Types of automated tests

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Summary: Unit tests for logic, Integration tests to ensure units line up, Acceptance Tests for business requirements.

Unit tests are implemented by developers to check the behavior of the smallest level of the program.  Units generally are taken to mean objects in a language like Java.  There is a heretical minority that takes a unit to be a method.  Unit tests are entirely in the domain of the developer.  Many, if not most, units are implementation details below the concern of QA or the business.  An important aspect of a unit is that it is loosely coupled with the other code it interacts with and so that other code could be replaced with versions enabling more thorough testing. For example, if a unit is supposed to interact with a database, being able to swap out a real database for something that could throw an exception on demand makes it easier to test the
unit's error handling.  Unit tests are well suited to testing the logic internal to the unit.  By definition, unit tests are inappropriate for testing that two distinct units interact together
correctly.  Instead, the unit tests for unit A should test that unit B is correctly invoked or assuming that unit B returned a particular response; but unit A's tests should not be checking that unit B does the right thing.  Unit B should have its own tests for that.

Integration tests are implemented by developers to ensure components in the system work together.  Essentially integration tests are checking the flows and boundaries between components.  Integration tests should not be checking logic.  Integration tests are below the level of concern to QA and the business.  Integration tests are programmatic tests that generally run in the context of the real processes i.e., a real server running against a real database.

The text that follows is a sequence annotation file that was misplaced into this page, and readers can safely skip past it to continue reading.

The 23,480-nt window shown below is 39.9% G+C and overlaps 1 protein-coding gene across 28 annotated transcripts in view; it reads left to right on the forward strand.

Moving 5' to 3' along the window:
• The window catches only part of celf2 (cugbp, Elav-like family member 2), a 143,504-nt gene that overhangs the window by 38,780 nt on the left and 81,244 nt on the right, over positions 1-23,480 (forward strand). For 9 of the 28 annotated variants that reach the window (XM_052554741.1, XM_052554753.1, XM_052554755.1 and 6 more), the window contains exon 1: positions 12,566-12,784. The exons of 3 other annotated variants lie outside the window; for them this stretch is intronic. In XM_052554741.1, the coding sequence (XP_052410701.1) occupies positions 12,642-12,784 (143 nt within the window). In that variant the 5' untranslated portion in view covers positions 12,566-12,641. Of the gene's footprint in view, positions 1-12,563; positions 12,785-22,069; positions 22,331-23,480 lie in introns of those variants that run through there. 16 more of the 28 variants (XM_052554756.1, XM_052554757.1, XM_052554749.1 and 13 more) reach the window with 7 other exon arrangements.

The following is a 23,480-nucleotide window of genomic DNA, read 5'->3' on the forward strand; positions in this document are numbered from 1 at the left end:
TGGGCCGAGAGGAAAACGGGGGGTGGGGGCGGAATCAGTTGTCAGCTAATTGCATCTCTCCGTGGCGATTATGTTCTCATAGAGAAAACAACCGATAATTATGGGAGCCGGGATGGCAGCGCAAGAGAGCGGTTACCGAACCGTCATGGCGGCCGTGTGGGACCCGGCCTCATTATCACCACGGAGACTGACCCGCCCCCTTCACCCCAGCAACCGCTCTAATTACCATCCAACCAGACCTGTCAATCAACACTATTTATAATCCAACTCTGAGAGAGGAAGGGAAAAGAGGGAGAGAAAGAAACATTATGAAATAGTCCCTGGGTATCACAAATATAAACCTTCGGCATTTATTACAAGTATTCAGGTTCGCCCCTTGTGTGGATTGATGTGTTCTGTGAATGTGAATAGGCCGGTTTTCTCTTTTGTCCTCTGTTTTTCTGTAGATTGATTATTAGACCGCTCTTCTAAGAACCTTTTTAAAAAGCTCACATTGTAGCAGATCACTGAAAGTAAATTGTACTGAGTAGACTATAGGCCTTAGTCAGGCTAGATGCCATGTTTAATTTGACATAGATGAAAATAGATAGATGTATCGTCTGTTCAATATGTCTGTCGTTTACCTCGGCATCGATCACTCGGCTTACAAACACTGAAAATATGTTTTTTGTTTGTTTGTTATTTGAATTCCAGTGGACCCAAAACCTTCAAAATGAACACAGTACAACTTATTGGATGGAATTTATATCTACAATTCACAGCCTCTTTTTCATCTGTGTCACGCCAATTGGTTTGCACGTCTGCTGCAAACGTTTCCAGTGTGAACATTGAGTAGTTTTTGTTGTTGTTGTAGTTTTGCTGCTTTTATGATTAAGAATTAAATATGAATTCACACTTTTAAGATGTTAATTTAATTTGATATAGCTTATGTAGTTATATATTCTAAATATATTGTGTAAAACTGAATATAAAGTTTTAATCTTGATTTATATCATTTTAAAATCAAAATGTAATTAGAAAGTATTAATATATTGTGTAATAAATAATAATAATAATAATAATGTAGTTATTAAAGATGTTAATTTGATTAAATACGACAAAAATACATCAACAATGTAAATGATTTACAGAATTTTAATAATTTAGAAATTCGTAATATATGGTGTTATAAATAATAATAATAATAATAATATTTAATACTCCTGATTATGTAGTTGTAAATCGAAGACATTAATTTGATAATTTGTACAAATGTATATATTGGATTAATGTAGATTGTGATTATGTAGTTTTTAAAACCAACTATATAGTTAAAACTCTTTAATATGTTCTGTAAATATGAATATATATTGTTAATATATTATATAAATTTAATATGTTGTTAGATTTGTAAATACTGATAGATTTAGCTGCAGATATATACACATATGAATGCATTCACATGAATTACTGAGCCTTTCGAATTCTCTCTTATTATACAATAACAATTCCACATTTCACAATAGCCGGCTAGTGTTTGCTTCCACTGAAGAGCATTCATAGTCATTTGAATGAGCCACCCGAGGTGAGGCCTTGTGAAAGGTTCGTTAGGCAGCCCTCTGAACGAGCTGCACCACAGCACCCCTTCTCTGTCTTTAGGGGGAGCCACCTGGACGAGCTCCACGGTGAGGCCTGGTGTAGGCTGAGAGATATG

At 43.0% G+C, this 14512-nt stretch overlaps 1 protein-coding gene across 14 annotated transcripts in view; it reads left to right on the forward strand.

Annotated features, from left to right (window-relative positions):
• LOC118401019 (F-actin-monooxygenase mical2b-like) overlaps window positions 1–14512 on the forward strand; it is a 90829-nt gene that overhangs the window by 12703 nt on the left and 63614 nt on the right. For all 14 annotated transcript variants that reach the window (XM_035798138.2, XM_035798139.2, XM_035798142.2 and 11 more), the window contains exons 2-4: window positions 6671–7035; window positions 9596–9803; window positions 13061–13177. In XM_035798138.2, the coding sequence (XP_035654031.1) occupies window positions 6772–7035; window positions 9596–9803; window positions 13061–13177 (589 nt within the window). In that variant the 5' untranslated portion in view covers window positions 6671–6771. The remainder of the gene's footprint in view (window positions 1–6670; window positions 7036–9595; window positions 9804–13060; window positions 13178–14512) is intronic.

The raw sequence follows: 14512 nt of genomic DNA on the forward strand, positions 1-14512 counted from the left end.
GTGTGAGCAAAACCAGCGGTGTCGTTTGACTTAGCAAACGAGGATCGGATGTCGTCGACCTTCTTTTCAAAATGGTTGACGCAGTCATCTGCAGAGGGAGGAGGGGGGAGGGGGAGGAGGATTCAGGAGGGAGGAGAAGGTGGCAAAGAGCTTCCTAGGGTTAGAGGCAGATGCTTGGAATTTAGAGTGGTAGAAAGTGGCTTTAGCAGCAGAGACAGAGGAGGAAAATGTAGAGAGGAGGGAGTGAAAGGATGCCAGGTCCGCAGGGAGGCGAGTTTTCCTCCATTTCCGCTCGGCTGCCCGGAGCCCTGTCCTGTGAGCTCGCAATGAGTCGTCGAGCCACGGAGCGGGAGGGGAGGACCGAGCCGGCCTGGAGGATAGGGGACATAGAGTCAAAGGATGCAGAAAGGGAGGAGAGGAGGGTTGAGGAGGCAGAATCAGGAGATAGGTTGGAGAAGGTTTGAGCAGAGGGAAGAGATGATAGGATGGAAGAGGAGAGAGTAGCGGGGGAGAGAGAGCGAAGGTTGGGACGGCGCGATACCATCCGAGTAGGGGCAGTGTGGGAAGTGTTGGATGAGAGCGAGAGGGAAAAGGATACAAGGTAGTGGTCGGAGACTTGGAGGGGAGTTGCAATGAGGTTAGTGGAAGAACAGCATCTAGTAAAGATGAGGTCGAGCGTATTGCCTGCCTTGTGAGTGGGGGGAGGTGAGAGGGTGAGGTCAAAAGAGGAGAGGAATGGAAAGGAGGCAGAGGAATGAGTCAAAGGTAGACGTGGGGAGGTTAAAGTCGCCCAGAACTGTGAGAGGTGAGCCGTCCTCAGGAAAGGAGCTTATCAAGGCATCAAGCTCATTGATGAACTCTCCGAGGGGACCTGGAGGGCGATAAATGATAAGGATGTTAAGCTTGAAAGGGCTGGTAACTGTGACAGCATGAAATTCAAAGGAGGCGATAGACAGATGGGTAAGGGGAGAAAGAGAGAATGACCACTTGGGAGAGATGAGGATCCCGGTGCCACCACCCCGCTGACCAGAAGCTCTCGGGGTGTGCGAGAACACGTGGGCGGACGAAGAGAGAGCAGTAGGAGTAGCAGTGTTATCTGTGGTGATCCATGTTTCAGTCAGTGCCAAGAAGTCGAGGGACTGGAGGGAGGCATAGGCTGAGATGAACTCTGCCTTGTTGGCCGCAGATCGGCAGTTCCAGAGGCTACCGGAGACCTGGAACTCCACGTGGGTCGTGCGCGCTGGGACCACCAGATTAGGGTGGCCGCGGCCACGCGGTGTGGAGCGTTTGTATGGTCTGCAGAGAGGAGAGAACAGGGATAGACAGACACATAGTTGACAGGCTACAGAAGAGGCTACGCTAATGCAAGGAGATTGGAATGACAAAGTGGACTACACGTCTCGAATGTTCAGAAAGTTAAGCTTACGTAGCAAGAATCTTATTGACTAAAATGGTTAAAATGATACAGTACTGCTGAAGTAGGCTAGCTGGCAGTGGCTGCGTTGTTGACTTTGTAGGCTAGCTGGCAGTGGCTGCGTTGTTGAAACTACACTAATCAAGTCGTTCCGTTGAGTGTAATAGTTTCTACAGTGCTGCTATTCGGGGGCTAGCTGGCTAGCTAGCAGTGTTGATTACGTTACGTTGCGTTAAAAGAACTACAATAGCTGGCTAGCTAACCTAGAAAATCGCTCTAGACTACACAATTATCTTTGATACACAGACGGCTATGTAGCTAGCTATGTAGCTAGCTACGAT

Unit and integration tests have distinct strengths.  Unit tests are fast and can explore a lot of little corner cases and exceptional situations which might be difficult or expensive to put the entire
system into.  For example, if a REST request comes into a server resource, which does argument checking, then invokes a command, which also does unit testing, it may be difficult to check the command's logic in an integration test because the REST layer will block the bad arguments.  The command needs its own tests because some future developer may reuse a command in a new context where it is no longer being shielded by the REST layer.  Unit tests cannot catch when some actor's contract was unilaterally changed.  Integration tests can.
Unit tests are considerably faster than integration tests.  Having the proper mix is necessary in order to have a complete, performant test suite. In a statically typed language like Java, the type system might check many of the things that would require an integration test in a dynamic language like Javascript.

Acceptance tests check the system against agreed upon specifications.
An "acceptance test" usually means a test that:

a) Can drive and control all the components of an application